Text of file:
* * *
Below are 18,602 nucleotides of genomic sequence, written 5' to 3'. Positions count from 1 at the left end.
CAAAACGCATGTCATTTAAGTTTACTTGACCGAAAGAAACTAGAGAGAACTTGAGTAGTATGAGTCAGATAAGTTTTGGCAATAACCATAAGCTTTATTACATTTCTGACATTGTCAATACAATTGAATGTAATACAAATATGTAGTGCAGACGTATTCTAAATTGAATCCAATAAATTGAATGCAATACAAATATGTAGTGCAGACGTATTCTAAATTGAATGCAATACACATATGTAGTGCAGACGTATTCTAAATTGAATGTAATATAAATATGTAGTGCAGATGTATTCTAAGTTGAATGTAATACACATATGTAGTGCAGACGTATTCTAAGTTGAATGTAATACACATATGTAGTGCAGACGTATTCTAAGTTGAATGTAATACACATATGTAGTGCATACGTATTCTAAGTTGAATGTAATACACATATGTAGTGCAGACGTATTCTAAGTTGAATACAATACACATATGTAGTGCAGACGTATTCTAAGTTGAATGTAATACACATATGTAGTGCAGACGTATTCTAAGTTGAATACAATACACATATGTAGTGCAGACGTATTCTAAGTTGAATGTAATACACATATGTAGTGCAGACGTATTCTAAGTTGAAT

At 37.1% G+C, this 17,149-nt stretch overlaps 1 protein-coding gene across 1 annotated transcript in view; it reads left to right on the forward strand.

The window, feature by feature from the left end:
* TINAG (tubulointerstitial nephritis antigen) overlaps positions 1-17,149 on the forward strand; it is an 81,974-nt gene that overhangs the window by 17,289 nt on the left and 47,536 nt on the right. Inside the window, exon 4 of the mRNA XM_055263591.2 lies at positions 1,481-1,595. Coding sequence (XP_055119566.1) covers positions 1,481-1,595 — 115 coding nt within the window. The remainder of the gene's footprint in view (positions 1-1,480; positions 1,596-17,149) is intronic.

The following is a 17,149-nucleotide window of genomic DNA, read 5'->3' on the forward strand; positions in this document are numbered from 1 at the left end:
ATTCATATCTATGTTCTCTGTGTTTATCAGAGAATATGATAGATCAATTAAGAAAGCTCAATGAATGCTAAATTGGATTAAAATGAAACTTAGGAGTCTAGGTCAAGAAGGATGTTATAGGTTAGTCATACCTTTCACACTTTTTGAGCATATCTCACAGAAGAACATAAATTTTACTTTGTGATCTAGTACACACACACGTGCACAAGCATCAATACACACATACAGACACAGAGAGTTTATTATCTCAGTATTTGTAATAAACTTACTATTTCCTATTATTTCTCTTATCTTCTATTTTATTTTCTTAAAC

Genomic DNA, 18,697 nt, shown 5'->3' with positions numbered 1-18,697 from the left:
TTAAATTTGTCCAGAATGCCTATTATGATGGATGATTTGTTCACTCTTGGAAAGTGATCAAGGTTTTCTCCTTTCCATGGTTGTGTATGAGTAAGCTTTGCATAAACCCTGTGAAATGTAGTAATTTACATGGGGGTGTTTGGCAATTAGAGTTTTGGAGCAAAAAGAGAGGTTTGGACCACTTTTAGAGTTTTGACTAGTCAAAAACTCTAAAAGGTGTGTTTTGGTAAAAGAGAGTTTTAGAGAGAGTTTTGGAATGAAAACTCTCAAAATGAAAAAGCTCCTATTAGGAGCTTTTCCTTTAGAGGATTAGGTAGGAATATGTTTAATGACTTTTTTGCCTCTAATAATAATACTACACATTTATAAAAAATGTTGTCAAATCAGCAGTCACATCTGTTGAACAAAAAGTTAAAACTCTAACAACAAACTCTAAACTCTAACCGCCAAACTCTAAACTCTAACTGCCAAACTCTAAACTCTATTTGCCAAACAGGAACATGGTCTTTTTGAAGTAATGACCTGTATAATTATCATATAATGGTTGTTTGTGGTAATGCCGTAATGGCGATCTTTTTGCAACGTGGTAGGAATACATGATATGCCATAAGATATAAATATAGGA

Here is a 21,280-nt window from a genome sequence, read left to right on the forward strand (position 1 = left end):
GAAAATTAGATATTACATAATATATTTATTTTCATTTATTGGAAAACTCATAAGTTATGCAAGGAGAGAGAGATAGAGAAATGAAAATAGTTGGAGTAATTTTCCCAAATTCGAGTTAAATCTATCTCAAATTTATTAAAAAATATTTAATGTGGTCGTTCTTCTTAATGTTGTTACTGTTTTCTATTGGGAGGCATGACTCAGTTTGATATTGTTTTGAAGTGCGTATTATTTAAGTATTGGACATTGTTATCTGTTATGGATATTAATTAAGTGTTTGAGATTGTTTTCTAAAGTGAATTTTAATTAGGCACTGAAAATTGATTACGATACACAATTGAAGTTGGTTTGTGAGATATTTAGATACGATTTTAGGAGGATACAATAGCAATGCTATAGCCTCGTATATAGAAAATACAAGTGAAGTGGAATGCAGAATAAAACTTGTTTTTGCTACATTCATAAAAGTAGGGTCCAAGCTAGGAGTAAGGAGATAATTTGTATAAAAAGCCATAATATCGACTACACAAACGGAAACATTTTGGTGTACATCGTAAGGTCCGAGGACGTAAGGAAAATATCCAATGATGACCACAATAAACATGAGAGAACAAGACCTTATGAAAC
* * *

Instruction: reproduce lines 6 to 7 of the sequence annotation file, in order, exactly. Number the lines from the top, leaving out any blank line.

The following is a 17,149-nucleotide window of genomic DNA, read 5'->3' on the forward strand; positions in this document are numbered from 1 at the left end:
ATTCATATCTATGTTCTCTGTGTTTATCAGAGAATATGATAGATCAATTAAGAAAGCTCAATGAATGCTAAATTGGATTAAAATGAAACTTAGGAGTCTAGGTCAAGAAGGATGTTATAGGTTAGTCATACCTTTCACACTTTTTGAGCATATCTCACAGAAGAACATAAATTTTACTTTGTGATCTAGTACACACACACGTGCACAAGCATCAATACACACATACAGACACAGAGAGTTTATTATCTCAGTATTTGTAATAAACTTACTATTTCCTATTATTTCTCTTATCTTCTATTTTATTTTCTTAAAC